Boeing landed an agreement with Qatar Airways for up to 100 jets, comprised of orders for 10 777s, 30 787s, and a signed letter of intent for up to 60 737s, with a combined total list price of $18.6 billion. This sale comes after Qatar Airways CEO, Akbar Al Baker, publicly criticized Airbus over its delays with the A320neo and A350 in June.
For the year through September 27th, Boeing has garnered 357 gross orders, a sharp decrease from 499 orders last year during the same time period. The slowdown in orders has caused the Company’s book to bill ratio to drop to 0.5 compared to 0.7 during the same period last year.
Safran, a French engine manufacturer, recently announced it has entered into exclusive talks with private equity firm Advent International Corp. about the sale of its Morpho identity and security business for $2.7 billion. Advent plans to combine Safran’s identity and security business with Oberthur Technologies, which was acquired by Advent back in 2011.
While the United Nations Assembly was meeting in New York, Airbus and Boeing announced that each company has received permission from the U.S. government to sell commercial aircraft to Iran. Boeing plans to sell 80 new aircraft and lease an additional 29 Boeing 737s to Iran for ~$25 billion. Airbus, on the other hand, only received approval from the U.S. Treasury on one of the two licenses it requested, allowing it to sell 17 aircraft to Iran for ~$1.8 billion, rather than the 112 aircraft requested.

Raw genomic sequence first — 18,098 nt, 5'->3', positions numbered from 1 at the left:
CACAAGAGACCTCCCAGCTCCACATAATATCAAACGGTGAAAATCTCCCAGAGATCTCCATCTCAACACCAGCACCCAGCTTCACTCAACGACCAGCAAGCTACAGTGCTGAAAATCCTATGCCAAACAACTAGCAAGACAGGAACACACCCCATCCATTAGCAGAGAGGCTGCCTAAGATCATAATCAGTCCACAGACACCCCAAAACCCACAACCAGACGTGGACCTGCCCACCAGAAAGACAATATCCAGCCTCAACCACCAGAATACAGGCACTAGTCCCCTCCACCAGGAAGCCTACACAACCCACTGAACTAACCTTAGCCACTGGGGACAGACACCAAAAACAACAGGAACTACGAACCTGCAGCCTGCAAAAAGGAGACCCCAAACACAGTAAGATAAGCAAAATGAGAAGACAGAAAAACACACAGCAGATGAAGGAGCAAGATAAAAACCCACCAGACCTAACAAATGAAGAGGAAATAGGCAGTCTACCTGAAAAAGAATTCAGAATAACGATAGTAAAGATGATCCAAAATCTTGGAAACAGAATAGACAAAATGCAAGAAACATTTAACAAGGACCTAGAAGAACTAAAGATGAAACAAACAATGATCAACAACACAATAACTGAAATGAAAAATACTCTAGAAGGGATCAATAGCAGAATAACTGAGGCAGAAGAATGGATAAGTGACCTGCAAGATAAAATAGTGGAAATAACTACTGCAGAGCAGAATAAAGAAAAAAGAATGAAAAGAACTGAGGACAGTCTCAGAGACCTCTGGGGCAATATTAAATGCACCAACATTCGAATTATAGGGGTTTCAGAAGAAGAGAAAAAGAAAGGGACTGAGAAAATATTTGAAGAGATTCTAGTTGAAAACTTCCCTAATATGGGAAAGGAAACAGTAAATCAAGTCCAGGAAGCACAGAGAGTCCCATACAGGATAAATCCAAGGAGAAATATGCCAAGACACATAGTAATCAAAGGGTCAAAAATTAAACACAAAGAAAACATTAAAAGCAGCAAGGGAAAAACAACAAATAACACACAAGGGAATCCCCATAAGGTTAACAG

The constant dynamic of Continuing Resolutions (“CR”) and looming budget sequestration over the last eight years hinders the U.S. military by shifting focus from modernization efforts to fulfilling current combat needs. Ironically, spending caps and budget requirements under CRs increase cost inefficiencies and waste for the Armed Forces.
According to Breaking Defense, Under Secretary of Defense for Acquisition, Frank Kendall, firmly believes Congress will be unable to implement a new defense funding bill before October 1st. With the Senate failing to pass the bill for the third time earlier this week, the real question has changed to whether the Continuing Resolution (“CR”) will last for three or six months.
This past week, Boeing announced that it will not raise commercial aircraft list prices for the first time in seven years. The Company typically raises prices annually (2.9% and 3.1% in 2015 and 2014, respectively) to account for increases in cost of materials, services, and labor.
The Department of Defense (“DoD”) announced Lockheed Martin has been awarded an indefinite delivery / indefinite quantity (“IDIQ”) contract with the U.S. Air Force for the production of the Super Hercules C-130J transport plane. The decade long contract covers production of an estimated 100 aircraft for domestic and foreign military sales through August 2026 and has a ceiling value of $10 billion.